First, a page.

The administration’s decision on Monday follows the U.S. International Trade Commission’s (ITC) recent remedies recommendation on imported solar cells and modules. The ITC had previously found “substantial injury” to the domestic solar cell and panel manufacturing resulting from foreign imports.  In its remedies decision, the ITC commissioners were divided, releasing three different remedies proposals to President Trump.

Tuesday, January 9, 2018

New Startup Applying Blockchain to Renewable Energy Financing

By Vincent El Hayek

In what seems to be a first, WePower Ltd., a European startup, is aiming to finance the development of renewable energy projects across Europe using a blockchain powered platform. The company aims to fill what they view as structural problems in the manner in which renewable energy projects are currently financed that are depressing investment in the sector. In effect, WePower is looking to open up the project financing of renewable energy projects to the general public.

The WePower platform will allow energy producers to issue "energy tokens", each one of which represents a commitment to produce 1 Kw of energy in the future. A person or potential investor can buy tokens from a renewable energy project and either use the energy or sell the token. The purchase price of the tokens will be at below market rates. Further, .9% of the energy produced by energy projects on the platform is given to holders of tokens in a form of "dividend" that increases the value of the token. If the investor does not use the energy corresponding to the tokens the investor holds when the energy is produced, or does not sell the token, then the energy is automatically sold to the wholesale energy market and the investor receives the energy price in either fiat or crypto currency.

Besides just opening up renewable energy project financing to the general public, WePower claims that because everything on their platform is done via smart contracts, the transaction costs for each financing will be significantly lowered.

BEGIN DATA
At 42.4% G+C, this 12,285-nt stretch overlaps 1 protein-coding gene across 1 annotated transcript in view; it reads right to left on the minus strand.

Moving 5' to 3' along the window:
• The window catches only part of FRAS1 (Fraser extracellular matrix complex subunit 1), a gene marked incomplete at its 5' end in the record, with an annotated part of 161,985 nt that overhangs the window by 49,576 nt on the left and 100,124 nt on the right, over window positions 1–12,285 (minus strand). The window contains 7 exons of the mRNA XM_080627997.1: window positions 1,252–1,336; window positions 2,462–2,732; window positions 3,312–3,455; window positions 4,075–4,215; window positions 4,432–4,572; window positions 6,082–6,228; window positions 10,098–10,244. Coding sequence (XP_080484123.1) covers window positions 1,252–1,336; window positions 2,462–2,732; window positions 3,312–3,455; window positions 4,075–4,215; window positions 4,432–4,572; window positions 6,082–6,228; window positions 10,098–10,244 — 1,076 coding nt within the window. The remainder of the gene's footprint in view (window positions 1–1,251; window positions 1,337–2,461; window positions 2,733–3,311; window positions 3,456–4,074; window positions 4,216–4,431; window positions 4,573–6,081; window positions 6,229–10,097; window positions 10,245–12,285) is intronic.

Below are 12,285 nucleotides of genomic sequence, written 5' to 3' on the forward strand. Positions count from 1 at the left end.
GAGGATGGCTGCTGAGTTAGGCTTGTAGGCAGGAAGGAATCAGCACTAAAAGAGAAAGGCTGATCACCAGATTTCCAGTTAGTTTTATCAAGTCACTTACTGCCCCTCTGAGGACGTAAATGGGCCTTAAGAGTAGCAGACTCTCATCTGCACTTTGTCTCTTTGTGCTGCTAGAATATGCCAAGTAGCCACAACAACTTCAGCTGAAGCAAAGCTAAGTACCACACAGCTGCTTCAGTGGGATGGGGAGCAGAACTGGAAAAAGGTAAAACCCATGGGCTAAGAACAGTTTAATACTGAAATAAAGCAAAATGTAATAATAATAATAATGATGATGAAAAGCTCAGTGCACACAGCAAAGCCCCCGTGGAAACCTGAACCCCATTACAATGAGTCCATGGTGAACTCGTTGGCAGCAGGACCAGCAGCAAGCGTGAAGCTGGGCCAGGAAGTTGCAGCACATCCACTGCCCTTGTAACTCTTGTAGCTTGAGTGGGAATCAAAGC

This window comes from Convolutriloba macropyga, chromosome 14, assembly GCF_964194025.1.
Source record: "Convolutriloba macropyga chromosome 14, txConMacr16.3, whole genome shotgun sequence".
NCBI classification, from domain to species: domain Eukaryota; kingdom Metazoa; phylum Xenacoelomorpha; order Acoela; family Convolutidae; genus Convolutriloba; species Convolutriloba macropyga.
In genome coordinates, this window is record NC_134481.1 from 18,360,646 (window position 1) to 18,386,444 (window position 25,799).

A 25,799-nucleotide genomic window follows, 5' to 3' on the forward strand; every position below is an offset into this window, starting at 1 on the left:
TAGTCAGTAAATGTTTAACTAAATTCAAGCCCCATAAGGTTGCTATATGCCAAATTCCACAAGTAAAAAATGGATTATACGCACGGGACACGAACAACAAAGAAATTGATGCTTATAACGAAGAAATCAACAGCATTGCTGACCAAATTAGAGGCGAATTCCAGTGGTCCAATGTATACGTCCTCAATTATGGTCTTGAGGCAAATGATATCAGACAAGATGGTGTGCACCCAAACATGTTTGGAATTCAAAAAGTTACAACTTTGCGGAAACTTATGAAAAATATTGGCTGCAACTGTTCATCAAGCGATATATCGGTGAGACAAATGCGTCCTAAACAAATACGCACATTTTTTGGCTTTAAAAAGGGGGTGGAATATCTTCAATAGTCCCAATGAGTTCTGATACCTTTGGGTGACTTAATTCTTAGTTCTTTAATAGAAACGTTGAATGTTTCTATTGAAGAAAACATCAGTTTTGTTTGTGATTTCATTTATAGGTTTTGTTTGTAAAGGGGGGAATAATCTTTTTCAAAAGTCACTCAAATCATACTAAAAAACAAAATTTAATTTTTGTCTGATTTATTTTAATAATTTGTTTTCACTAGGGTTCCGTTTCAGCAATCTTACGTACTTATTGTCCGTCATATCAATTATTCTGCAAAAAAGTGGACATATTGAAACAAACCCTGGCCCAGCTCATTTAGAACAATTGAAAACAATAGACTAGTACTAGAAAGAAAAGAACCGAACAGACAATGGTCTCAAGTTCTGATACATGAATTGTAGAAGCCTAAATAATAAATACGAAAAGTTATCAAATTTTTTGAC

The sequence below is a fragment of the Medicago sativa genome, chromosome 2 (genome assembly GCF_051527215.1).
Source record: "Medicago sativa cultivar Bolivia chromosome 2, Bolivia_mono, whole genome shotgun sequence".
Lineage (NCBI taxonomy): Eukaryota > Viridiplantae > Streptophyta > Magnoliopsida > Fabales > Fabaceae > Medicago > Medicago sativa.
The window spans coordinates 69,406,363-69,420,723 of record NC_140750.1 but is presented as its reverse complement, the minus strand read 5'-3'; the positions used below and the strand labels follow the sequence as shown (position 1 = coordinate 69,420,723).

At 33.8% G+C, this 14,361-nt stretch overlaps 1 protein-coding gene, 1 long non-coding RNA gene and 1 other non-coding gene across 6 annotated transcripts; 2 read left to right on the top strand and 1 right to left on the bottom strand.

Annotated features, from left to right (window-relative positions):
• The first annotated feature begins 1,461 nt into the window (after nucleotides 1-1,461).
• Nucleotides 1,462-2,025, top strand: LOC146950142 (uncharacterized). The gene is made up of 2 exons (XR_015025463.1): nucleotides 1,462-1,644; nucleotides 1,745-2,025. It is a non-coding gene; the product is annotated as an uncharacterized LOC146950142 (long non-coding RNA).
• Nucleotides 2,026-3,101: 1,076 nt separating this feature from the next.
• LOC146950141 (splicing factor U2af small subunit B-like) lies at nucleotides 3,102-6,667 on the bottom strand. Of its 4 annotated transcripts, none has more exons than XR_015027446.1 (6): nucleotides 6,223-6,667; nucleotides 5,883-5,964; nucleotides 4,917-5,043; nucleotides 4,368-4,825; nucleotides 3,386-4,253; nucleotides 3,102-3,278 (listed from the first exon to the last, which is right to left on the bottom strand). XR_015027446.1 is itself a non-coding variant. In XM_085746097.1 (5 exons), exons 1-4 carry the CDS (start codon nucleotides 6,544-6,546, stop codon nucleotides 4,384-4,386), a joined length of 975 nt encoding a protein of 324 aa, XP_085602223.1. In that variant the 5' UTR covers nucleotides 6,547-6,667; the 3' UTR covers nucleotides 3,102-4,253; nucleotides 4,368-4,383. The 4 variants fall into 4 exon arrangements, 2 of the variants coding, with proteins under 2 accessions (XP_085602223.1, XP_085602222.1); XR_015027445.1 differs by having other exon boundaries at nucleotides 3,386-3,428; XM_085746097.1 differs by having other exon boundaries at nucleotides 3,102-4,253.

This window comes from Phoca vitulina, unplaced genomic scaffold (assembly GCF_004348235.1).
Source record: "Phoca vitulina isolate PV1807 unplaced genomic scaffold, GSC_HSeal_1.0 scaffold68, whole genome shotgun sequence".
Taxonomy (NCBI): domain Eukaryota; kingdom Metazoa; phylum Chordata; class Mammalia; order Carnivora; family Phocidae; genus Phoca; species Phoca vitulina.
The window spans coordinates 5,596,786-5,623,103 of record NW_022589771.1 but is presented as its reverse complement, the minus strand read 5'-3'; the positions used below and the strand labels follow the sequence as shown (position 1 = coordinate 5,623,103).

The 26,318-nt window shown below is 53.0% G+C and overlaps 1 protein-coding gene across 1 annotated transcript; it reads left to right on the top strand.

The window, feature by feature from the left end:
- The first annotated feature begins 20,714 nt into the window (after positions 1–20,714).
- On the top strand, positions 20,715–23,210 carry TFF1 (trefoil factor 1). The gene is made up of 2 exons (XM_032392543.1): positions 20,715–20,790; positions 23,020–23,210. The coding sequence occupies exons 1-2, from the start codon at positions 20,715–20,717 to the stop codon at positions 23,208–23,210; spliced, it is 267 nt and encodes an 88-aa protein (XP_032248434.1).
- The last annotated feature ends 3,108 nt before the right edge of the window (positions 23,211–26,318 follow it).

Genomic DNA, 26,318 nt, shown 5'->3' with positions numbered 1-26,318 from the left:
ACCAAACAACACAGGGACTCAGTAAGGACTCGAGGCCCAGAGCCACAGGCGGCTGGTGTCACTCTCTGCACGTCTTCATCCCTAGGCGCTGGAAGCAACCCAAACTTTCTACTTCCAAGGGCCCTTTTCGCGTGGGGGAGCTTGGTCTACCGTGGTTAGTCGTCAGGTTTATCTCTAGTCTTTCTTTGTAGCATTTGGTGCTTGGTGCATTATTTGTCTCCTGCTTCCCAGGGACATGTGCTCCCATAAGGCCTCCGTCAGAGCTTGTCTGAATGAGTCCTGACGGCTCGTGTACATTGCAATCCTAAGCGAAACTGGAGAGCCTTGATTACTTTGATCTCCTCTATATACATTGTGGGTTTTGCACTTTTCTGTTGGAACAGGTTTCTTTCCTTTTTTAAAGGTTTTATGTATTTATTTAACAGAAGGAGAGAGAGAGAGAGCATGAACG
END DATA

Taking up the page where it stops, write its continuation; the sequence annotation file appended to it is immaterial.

At the moment WePower is still rolling out its platform; however, they claimed in October to have already started working with a 1000 MW solar plant in Spain and to have a pipeline of renewable projects ready to be financed in Spain, Germany, Italy, Greece and Portugal. According to WePower, the company's platform has been cleared by European regulators and they are currently working with the Governments of Estonia and Lithuania. WePower has also recently been accepted into the Startupbootcamp track in Australia, one of world's biggest startup accelerators.

WePower is hoping to roll out its platform across Europe over the summer of 2018. To finance their expansion plans, an initial coin offering (roughly, the cryptocurrency world equivalent of an initial public offering) is planned to occur in February. It is still too early to know if the WePower platform will be successful, but successful or not, it is likely just one of the first of many applications of blockchain technology to the project finance and renewable energy fields.



Monday, December 11, 2017

State of Massachusetts Awards $20 Million for Energy Storage Projects

by Ben Grayson
The State of Massachusetts recently awarded $20 million worth of grants to 26 energy storage demonstration projects. The awards are an extension of the state’s June announcement that called for a 200 megawatt-hour energy storage target for the state’s three electric distribution companies to achieve by 2020. According to the Massachusetts Clean Energy Center, the projects will add 85 megawatt-hours of storage capacity to the state’s 7 megawatt-hours of storage currently installed.

Tuesday, November 28, 2017

16 Projects Awarded PPAs in Mexico's Third Power Auction

With an average price of $20.57 per MW of clean energy (MWh + clean energy certificate), the Mexican independent system operator (CENACE) announced the official results of the third long-term power auction. The average price of energy and clean energy certificates in this auction is almost 40% lower than the average of $33.47 obtained in the 2016 second long-term power auction.